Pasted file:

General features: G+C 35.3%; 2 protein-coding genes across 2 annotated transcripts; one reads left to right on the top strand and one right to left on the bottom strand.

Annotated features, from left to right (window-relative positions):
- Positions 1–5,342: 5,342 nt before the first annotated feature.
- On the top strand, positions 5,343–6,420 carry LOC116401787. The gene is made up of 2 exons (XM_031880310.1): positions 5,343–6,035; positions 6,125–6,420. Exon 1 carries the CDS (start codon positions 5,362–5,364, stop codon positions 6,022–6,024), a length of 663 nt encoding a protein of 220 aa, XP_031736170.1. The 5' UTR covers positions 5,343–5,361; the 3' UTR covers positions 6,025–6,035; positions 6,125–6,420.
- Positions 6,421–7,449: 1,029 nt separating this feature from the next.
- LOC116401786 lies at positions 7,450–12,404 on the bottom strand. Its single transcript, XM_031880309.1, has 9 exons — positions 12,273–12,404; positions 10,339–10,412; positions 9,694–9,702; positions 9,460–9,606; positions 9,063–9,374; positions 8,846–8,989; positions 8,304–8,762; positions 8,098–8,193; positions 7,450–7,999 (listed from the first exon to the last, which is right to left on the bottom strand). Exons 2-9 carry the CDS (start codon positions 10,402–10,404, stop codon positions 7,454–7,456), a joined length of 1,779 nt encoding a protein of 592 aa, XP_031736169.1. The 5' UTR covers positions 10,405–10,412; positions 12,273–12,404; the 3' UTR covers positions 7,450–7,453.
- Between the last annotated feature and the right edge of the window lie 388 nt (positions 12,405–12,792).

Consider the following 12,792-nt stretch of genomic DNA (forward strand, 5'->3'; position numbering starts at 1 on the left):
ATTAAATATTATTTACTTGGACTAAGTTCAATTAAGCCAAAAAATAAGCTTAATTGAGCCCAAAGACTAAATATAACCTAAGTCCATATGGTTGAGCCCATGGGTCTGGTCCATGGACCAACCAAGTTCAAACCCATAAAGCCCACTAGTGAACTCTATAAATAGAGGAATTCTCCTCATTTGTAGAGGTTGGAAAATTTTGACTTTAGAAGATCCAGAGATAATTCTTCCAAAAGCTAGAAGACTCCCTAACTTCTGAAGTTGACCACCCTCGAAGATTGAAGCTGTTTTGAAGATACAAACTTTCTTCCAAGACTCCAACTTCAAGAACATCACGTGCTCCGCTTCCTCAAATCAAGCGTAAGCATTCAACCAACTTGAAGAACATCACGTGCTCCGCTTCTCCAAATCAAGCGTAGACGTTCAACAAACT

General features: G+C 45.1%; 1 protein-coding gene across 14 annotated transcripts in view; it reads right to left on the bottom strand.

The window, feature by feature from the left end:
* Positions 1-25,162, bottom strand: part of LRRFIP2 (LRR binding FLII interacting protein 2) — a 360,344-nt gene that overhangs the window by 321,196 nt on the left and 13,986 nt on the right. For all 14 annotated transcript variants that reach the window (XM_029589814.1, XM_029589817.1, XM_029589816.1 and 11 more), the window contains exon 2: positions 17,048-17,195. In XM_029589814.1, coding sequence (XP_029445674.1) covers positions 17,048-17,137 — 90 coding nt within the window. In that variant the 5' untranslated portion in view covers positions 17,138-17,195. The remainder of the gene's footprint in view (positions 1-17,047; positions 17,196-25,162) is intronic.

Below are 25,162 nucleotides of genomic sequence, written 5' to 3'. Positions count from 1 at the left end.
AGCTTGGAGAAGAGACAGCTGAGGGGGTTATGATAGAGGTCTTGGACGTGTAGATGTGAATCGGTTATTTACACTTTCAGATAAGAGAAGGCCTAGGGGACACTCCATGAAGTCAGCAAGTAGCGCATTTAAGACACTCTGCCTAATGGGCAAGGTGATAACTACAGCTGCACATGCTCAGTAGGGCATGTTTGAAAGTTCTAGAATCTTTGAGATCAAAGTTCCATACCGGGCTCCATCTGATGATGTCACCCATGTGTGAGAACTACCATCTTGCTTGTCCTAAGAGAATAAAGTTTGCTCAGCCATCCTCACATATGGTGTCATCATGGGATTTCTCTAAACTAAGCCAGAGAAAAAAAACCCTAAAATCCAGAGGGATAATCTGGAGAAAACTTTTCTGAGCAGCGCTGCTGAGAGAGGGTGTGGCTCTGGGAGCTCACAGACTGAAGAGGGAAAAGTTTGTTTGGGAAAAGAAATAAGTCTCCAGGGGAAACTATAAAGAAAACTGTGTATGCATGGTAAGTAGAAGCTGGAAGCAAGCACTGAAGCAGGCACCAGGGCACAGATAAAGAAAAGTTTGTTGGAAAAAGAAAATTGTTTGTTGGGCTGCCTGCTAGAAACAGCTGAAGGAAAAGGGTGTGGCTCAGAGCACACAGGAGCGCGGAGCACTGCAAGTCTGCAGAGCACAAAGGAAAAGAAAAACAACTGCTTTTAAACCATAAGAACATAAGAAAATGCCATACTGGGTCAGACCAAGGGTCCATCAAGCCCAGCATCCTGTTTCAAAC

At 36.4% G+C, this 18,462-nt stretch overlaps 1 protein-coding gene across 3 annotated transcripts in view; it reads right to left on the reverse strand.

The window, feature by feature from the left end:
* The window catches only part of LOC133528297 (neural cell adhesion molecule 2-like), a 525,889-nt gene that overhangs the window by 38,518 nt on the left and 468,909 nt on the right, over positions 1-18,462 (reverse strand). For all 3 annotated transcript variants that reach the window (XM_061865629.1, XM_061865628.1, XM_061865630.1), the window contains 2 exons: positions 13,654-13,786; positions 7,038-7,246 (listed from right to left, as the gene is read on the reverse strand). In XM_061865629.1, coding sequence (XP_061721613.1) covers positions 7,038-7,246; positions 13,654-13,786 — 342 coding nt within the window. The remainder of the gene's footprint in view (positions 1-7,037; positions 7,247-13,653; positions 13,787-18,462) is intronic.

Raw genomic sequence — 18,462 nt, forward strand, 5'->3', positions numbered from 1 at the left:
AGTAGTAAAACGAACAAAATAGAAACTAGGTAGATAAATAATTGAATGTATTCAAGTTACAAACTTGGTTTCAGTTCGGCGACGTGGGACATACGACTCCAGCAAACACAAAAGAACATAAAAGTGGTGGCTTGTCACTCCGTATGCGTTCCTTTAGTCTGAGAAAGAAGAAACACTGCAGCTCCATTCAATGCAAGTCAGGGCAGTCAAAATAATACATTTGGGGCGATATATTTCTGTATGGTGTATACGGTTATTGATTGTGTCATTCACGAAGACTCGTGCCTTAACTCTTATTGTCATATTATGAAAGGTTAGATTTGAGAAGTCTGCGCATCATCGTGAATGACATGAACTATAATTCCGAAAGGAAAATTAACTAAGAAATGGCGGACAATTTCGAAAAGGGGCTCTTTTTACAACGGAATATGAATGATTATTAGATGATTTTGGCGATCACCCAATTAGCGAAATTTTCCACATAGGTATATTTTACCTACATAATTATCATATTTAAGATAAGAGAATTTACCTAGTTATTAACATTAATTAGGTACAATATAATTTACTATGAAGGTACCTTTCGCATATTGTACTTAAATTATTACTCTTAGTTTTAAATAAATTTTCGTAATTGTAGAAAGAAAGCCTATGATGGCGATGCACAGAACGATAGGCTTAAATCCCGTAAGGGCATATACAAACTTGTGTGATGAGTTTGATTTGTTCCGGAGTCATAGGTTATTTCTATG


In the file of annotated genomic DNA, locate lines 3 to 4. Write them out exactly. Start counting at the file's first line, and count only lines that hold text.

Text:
- Positions 1–5,342: 5,342 nt before the first annotated feature.
- On the top strand, positions 5,343–6,420 carry LOC116401787. The gene is made up of 2 exons (XM_031880310.1): positions 5,343–6,035; positions 6,125–6,420. Exon 1 carries the CDS (start codon positions 5,362–5,364, stop codon positions 6,022–6,024), a length of 663 nt encoding a protein of 220 aa, XP_031736170.1. The 5' UTR covers positions 5,343–5,361; the 3' UTR covers positions 6,025–6,035; positions 6,125–6,420.